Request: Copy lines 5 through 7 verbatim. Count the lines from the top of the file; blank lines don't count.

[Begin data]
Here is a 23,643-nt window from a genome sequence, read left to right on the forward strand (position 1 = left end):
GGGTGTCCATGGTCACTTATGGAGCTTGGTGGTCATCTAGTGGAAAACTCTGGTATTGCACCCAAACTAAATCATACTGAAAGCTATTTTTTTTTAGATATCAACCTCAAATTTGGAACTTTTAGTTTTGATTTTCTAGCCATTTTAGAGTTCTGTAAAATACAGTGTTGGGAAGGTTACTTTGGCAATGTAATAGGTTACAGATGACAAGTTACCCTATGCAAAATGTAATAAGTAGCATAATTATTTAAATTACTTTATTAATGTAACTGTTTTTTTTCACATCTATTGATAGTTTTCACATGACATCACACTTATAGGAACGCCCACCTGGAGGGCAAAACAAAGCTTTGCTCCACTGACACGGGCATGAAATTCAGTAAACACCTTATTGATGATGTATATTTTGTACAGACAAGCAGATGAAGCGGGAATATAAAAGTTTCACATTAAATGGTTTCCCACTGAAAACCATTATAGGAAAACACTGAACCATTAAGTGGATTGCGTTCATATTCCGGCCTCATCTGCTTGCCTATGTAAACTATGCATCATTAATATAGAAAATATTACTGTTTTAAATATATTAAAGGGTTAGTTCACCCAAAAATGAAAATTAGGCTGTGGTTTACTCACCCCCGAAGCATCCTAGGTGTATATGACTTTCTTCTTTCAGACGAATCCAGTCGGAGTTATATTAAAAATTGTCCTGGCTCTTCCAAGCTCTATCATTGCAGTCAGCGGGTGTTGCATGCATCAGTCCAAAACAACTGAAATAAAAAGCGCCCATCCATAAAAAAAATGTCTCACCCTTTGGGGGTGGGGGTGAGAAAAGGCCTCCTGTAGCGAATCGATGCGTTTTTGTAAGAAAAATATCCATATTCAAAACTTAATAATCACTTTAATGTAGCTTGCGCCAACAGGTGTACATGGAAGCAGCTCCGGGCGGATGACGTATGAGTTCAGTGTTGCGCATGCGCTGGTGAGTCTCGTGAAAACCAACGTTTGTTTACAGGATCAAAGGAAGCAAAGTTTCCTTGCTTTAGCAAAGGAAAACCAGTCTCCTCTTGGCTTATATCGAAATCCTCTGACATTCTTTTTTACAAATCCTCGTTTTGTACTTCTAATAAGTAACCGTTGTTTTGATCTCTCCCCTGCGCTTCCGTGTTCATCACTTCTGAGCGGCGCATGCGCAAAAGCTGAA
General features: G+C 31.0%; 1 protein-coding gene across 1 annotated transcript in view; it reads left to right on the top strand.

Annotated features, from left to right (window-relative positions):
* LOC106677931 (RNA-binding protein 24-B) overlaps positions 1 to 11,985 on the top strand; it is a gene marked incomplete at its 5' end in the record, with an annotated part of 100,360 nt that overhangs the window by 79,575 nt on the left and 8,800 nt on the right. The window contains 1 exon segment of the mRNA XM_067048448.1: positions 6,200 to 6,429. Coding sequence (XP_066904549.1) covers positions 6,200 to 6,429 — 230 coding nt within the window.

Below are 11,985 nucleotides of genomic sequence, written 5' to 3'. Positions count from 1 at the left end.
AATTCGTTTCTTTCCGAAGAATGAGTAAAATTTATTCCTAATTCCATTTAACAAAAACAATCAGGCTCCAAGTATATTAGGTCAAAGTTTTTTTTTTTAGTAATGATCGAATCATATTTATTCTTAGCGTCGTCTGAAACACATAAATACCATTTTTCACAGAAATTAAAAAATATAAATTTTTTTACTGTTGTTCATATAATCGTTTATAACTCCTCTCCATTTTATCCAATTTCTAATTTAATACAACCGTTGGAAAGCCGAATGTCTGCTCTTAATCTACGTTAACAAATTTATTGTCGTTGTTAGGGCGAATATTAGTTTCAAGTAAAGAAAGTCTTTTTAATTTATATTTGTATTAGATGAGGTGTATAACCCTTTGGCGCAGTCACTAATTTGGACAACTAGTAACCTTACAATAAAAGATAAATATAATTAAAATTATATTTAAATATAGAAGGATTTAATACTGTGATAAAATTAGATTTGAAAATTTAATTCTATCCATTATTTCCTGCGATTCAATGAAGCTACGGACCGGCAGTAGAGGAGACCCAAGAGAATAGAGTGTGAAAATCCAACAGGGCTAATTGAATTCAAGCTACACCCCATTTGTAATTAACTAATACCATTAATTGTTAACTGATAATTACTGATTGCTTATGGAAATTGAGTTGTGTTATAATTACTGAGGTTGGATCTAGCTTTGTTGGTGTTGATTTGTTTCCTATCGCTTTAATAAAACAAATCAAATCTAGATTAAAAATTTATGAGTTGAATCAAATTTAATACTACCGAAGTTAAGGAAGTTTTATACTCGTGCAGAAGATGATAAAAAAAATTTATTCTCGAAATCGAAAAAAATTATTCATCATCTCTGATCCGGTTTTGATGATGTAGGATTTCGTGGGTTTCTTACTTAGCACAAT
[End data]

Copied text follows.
* LOC106677931 (RNA-binding protein 24-B) overlaps positions 1 to 11,985 on the top strand; it is a gene marked incomplete at its 5' end in the record, with an annotated part of 100,360 nt that overhangs the window by 79,575 nt on the left and 8,800 nt on the right. The window contains 1 exon segment of the mRNA XM_067048448.1: positions 6,200 to 6,429. Coding sequence (XP_066904549.1) covers positions 6,200 to 6,429 — 230 coding nt within the window.

Below are 11,985 nucleotides of genomic sequence, written 5' to 3'. Positions count from 1 at the left end.
AATTCGTTTCTTTCCGAAGAATGAGTAAAATTTATTCCTAATTCCATTTAACAAAAACAATCAGGCTCCAAGTATATTAGGTCAAAGTTTTTTTTTTTAGTAATGATCGAATCATATTTATTCTTAGCGTCGTCTGAAACACATAAATACCATTTTTCACAGAAATTAAAAAATATAAATTTTTTTACTGTTGTTCATATAATCGTTTATAACTCCTCTCCATTTTATCCAATTTCTAATTTAATACAACCGTTGGAAAGCCGAATGTCTGCTCTTAATCTACGTTAACAAATTTATTGTCGTTGTTAGGGCGAATATTAGTTTCAAGTAAAGAAAGTCTTTTTAATTTATATTTGTATTAGATGAGGTGTATAACCCTTTGGCGCAGTCACTAATTTGGACAACTAGTAACCTTACAATAAAAGATAAATATAATTAAAATTATATTTAAATATAGAAGGATTTAATACTGTGATAAAATTAGATTTGAAAATTTAATTCTATCCATTATTTCCTGCGATTCAATGAAGCTACGGACCGGCAGTAGAGGAGACCCAAGAGAATAGAGTGTGAAAATCCAACAGGGCTAATTGAATTCAAGCTACACCCCATTTGTAATTAACTAATACCATTAATTGTTAACTGATAATTACTGATTGCTTATGGAAATTGAGTTGTGTTATAATTACTGAGGTTGGATCTAGCTTTGTTGGTGTTGATTTGTTTCCTATCGCTTTAATAAAACAAATCAAATCTAGATTAAAAATTTATGAGTTGAATCAAATTTAATACTACCGAAGTTAAGGAAGTTTTATACTCGTGCAGAAGATGATAAAAAAAATTTATTCTCGAAATCGAAAAAAATTATTCATCATCTCTGATCCGGTTTTGATGATGTAGGATTTCGTGGGTTTCTTACTTAGCACAAT